BRIGHT: Bi-level Feature Representation of Image Collections using Groups of Hash Tables

1Simon Fraser University
concept of our method

Bright projects images into key codes and then uses the key codes to retrieve features from hash tables, instead of directly encoding images into features.

Uncurated generated results from the diffusion model trained on our key codes.


We present BRIGHT, a bi-level feature representation for an image collection, consisting of a per-image latent space on top of a multi-scale feature grid space. Our representation is learned by an autoencoder to encode images into continuous key codes, which are used to retrieve features from groups of multi-resolution hash tables. Our key codes and hash tables are trained together continuously with well- defined gradient flows, leading to high usage of the hash table entries and improved generative modeling compared to discrete Vector Quantization (VQ). Differently from existing continuous representations such as KL-regularized latent codes, our key codes are strictly bounded in scale and variance. Overall, feature encoding by BRIGHT is compact, efficient to train, and enables generative modeling over the image codes using state-of-the-art generators such as latent diffusion models (LDMs). Experimental results show that our method achieves comparable recon- struction results to VQ methods while having a smaller and more efficient decoder network. By applying LDM over our key code space, we achieve state-of-the-art performance on image synthesis on the LSUN-Church and human-face datasets.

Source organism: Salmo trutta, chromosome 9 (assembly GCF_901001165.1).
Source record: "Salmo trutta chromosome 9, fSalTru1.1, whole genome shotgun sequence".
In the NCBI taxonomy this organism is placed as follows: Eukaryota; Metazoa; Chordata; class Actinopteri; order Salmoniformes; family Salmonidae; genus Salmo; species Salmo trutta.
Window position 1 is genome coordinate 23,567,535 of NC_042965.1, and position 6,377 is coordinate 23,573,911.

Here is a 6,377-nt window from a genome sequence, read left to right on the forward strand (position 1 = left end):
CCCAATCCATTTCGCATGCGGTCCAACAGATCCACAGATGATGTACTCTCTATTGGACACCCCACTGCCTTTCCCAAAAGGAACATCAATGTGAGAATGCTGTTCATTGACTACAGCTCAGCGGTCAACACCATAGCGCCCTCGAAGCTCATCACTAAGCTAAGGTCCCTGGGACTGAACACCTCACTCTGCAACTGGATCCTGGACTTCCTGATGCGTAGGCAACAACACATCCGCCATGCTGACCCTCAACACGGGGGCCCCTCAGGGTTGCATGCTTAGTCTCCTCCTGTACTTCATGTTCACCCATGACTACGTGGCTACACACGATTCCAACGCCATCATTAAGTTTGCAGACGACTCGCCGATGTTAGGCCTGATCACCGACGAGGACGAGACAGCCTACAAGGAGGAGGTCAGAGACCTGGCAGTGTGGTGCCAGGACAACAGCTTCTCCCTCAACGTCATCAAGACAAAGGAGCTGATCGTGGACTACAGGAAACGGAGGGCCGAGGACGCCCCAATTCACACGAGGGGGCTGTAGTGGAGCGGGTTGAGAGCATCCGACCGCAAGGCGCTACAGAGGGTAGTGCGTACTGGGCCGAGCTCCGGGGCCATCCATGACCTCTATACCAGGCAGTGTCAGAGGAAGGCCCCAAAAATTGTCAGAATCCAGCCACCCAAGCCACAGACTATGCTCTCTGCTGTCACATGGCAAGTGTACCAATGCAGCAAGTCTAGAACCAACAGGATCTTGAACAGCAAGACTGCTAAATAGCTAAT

Overall pipeline of our method in three parts: Encoding, Hash Retrieval and Decoding.



Our largest model (code size 16 × 16 × 16) has only 10M more parameters (≈ 24% increase) than those of the corresponding VQGAN and RQ-VAE models. However, our model outperforms VQGAN and RQ-VAE across all metrics, showing 55% and 41% improvements in LPIPS, respectively. In terms of computational costs, our method requires ≈ 50% fewer GFlops due to its smaller decoder and the efficiency gained from utilizing the hash tables.

Reconstruction metrics on the validation splits of FFHQ and LSUN-Church dataset.

Trainable parameters and computational load of decoders. An * indicates total number of parameters in hash tables and refers to total computational cost of decoding and feature retrieval from hash tables.


The precision of our generated images is significantly higher than others, indicating a substantial reduction of low-quality samples in our results, while our recall is almost the same as StyleGAN2. Our method also gets competitive results on FID, CLIP-FID and Inception Scores.

Quantitative results of generation on FFHQ dataset. * denotes the results calculated on publicly released checkpoint by LDM author on Github.

Quantitative results of generation on LSUN-Church dataset.

Nearest Neighbour

Although our method has much higher precision scores than previous methods, we show the nearest neighbour search by LPIPS to demonstrate that our generated samples are unique and not mere retrievals from the training dataset. In the following images, the leftmost images in each row are generated images from our method and the rest images in each row are the nearest neighbour search results.


      title={BRIGHT: Bi-level Feature Representation of Image Collections using Groups of Hash Tables}, 
      author={Dingdong Yang and Yizhi Wang and Ali Mahdavi-Amiri and Hao Zhang},